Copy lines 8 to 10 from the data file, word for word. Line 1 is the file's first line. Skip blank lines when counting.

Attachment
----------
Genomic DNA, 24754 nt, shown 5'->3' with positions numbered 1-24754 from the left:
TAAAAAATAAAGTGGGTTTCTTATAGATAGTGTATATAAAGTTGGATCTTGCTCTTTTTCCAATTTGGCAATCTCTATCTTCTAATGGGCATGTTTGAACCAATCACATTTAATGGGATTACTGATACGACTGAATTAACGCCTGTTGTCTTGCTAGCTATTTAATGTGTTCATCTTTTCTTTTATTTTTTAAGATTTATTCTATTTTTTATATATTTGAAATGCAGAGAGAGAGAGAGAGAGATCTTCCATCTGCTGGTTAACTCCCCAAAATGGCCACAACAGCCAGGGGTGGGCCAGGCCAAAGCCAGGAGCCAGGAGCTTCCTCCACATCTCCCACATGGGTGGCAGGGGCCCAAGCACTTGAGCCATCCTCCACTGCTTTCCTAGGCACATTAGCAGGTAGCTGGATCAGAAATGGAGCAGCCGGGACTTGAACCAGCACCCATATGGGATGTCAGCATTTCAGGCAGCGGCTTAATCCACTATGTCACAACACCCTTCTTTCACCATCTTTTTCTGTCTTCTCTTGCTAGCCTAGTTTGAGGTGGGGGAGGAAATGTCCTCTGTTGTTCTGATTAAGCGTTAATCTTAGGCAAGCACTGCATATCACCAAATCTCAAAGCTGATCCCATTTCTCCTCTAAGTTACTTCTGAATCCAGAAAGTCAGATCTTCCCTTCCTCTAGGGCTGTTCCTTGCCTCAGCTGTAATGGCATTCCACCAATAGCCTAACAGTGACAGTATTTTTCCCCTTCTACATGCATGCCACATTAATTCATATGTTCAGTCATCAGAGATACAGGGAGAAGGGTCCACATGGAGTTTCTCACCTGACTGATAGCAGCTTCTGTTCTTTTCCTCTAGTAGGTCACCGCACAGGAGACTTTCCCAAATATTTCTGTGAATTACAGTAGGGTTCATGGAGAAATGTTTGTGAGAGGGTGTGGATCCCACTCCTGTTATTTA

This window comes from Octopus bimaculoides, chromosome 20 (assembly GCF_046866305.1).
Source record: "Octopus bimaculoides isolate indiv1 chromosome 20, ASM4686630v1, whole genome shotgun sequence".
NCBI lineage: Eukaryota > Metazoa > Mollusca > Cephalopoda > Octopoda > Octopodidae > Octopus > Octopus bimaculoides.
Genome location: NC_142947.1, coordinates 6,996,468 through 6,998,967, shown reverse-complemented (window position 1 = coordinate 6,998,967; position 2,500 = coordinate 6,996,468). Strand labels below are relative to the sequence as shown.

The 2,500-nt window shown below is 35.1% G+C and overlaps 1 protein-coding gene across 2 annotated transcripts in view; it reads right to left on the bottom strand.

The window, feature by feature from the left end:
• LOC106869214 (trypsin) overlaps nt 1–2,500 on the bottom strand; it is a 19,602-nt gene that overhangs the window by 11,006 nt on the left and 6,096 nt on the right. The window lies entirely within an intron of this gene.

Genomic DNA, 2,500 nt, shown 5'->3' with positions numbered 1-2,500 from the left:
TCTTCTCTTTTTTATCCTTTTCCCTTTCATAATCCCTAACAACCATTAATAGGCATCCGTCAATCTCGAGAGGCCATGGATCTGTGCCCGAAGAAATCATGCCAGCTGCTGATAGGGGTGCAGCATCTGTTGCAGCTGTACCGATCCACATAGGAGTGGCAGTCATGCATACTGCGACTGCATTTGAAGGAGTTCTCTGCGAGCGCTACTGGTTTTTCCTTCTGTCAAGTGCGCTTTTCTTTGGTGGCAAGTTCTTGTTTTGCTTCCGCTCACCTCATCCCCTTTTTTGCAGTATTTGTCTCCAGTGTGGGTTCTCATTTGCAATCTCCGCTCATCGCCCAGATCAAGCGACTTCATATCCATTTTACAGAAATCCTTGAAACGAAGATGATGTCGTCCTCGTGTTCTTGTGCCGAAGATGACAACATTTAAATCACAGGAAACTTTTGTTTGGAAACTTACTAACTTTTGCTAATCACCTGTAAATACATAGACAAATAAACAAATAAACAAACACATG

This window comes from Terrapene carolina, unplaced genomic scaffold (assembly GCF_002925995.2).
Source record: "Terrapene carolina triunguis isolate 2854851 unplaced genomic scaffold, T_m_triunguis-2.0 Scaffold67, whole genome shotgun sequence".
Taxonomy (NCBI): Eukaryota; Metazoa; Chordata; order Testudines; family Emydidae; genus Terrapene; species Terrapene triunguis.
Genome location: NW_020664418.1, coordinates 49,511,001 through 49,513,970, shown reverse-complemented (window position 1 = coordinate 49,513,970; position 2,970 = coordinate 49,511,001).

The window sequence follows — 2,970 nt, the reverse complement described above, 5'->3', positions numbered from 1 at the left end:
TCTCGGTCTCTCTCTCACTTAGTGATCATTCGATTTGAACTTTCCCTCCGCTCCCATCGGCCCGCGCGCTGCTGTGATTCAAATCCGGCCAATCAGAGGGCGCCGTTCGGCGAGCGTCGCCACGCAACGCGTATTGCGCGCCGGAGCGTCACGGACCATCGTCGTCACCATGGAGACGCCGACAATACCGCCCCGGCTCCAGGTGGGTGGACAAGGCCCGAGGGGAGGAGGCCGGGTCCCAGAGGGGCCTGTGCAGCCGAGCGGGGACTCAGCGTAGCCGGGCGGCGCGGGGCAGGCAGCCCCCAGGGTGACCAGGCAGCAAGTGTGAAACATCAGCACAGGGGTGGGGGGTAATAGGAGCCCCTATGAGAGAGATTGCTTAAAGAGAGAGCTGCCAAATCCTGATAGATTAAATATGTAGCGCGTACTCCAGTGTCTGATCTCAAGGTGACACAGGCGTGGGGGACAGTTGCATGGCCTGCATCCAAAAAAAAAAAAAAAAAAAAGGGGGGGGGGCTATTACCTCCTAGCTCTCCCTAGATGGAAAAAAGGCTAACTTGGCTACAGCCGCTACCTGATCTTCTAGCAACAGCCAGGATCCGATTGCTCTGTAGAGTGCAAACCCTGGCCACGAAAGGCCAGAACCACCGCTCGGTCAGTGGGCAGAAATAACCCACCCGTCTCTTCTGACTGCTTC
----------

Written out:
The window, feature by feature from the left end:
• LOC106869214 (trypsin) overlaps nt 1–2,500 on the bottom strand; it is a 19,602-nt gene that overhangs the window by 11,006 nt on the left and 6,096 nt on the right. The window lies entirely within an intron of this gene.

Genomic DNA, 2,500 nt, shown 5'->3' with positions numbered 1-2,500 from the left: